Sunday, April 25, 2010

Nietzsche and Mercy/Power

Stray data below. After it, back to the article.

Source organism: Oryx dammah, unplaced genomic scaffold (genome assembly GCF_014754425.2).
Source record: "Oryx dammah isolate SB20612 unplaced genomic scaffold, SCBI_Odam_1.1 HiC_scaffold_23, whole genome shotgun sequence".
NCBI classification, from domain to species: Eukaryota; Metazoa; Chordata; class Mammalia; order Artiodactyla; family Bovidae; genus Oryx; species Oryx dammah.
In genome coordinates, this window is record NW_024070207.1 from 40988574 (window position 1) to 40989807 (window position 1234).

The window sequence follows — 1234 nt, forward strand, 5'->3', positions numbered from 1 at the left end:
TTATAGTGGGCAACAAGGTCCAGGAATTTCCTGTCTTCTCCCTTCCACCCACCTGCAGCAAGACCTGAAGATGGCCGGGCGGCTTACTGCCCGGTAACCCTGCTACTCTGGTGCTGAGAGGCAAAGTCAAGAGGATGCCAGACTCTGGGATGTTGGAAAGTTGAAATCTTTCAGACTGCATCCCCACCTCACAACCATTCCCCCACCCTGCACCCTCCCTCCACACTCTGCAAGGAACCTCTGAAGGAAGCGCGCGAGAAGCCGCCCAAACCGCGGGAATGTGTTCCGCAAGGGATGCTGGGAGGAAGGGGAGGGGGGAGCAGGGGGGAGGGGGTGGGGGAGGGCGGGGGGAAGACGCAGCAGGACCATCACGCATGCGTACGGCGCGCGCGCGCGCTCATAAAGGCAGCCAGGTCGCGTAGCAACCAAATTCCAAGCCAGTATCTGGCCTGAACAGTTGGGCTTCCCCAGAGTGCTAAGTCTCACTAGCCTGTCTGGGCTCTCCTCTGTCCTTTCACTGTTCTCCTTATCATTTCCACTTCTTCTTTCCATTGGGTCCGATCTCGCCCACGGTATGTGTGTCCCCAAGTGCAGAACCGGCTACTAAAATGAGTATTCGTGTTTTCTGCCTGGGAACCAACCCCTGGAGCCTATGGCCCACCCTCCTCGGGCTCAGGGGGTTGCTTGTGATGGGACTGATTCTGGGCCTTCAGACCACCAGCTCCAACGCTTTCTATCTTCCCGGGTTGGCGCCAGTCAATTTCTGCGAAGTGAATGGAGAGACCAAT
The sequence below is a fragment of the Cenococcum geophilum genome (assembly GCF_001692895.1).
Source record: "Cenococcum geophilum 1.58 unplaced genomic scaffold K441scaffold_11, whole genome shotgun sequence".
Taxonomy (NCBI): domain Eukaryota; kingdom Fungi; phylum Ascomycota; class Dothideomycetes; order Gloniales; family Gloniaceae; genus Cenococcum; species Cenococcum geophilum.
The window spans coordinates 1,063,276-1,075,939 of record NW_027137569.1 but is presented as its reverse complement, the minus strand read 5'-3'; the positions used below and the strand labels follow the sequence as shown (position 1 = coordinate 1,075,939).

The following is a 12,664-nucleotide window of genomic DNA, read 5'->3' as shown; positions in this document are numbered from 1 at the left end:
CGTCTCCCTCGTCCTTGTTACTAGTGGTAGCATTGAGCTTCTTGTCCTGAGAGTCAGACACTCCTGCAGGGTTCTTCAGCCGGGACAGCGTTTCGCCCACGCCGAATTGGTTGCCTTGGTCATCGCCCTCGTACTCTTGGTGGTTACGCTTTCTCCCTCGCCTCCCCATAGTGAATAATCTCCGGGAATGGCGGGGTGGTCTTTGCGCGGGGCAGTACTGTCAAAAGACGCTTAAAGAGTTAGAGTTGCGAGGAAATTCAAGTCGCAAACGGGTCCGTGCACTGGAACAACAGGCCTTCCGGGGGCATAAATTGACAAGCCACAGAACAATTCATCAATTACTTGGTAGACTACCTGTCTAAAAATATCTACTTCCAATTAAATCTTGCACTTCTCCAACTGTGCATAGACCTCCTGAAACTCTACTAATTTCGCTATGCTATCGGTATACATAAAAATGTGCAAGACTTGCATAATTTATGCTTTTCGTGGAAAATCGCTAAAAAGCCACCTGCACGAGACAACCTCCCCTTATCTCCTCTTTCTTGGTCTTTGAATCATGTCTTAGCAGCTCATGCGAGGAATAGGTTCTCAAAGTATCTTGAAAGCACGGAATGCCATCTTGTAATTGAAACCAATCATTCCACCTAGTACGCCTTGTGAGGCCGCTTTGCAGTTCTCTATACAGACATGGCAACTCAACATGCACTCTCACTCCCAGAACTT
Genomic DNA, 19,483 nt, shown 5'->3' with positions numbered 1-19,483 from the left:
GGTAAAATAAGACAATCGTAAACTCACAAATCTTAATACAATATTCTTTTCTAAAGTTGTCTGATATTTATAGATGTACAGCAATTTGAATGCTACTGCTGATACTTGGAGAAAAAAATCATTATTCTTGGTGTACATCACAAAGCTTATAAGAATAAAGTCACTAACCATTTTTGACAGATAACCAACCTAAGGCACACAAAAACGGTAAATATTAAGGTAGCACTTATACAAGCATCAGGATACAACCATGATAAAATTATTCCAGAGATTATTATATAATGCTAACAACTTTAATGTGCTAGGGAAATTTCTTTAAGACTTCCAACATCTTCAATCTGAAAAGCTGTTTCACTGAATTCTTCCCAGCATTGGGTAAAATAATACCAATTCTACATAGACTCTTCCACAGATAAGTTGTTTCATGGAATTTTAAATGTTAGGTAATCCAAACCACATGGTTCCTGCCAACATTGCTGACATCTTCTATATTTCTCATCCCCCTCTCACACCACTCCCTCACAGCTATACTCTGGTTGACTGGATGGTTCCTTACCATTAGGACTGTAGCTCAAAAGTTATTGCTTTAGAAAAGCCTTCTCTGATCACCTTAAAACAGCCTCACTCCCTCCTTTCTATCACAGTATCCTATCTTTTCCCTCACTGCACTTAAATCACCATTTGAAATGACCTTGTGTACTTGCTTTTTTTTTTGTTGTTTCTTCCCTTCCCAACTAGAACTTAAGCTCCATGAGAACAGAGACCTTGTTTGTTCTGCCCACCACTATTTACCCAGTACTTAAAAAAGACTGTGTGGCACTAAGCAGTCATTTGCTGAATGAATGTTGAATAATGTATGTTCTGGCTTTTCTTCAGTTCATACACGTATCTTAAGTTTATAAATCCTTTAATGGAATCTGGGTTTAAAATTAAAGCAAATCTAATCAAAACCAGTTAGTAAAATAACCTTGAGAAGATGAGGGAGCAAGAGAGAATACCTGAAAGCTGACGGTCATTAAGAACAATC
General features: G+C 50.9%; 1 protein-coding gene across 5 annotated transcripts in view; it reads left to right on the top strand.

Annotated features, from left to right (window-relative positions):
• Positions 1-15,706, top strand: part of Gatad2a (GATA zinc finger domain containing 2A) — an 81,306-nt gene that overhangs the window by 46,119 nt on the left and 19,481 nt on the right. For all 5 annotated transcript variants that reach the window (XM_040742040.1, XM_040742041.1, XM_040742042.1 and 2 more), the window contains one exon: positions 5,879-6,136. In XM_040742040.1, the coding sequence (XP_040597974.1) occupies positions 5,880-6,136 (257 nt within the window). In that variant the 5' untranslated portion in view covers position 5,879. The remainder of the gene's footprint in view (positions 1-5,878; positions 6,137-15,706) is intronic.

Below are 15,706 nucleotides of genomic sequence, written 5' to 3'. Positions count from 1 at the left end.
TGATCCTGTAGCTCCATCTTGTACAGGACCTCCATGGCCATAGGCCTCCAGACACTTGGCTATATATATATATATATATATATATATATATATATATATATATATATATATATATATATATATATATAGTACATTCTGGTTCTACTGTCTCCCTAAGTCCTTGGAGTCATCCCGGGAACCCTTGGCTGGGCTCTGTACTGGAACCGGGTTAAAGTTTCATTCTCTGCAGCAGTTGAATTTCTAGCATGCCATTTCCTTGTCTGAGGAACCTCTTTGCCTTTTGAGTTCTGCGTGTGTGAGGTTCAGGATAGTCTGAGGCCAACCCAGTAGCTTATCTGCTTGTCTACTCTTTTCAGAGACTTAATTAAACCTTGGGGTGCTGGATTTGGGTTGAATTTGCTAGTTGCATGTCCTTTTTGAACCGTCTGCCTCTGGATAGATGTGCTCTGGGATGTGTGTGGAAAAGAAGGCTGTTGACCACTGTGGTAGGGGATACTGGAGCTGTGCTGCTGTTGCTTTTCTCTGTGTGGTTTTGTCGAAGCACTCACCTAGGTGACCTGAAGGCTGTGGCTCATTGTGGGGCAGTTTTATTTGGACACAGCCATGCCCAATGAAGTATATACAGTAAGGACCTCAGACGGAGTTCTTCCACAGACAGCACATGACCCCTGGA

There was one thing that bothered me when reading Nietzsche's second essay concerning guilt and bad conscience. In the essay, he talks about how mercy is the privilege of the most powerful or wealthy man, and in turn only the privileged are shown mercy. This fundamentally makes no sense to me. It seems that those who deserve mercy the most are the ones that have less. For instance, if in a city that is less powerful and wealthy, and a homeless man steals bread for his starving children, should he not be shown more mercy because of his situation? I see more of a need for mercy with a man such as this than a man who is in a powerful and wealthy society and who has the means to buy his own bread, but still steals such. Furthermore, is it actually a question of wealth at all at this point? I am a little confused as to what exactly he means by “powerful.” What marks a powerful society? Is it wealth, or something else, especially when thinking about his definition of good and evil in the first essay? How then is power defined?

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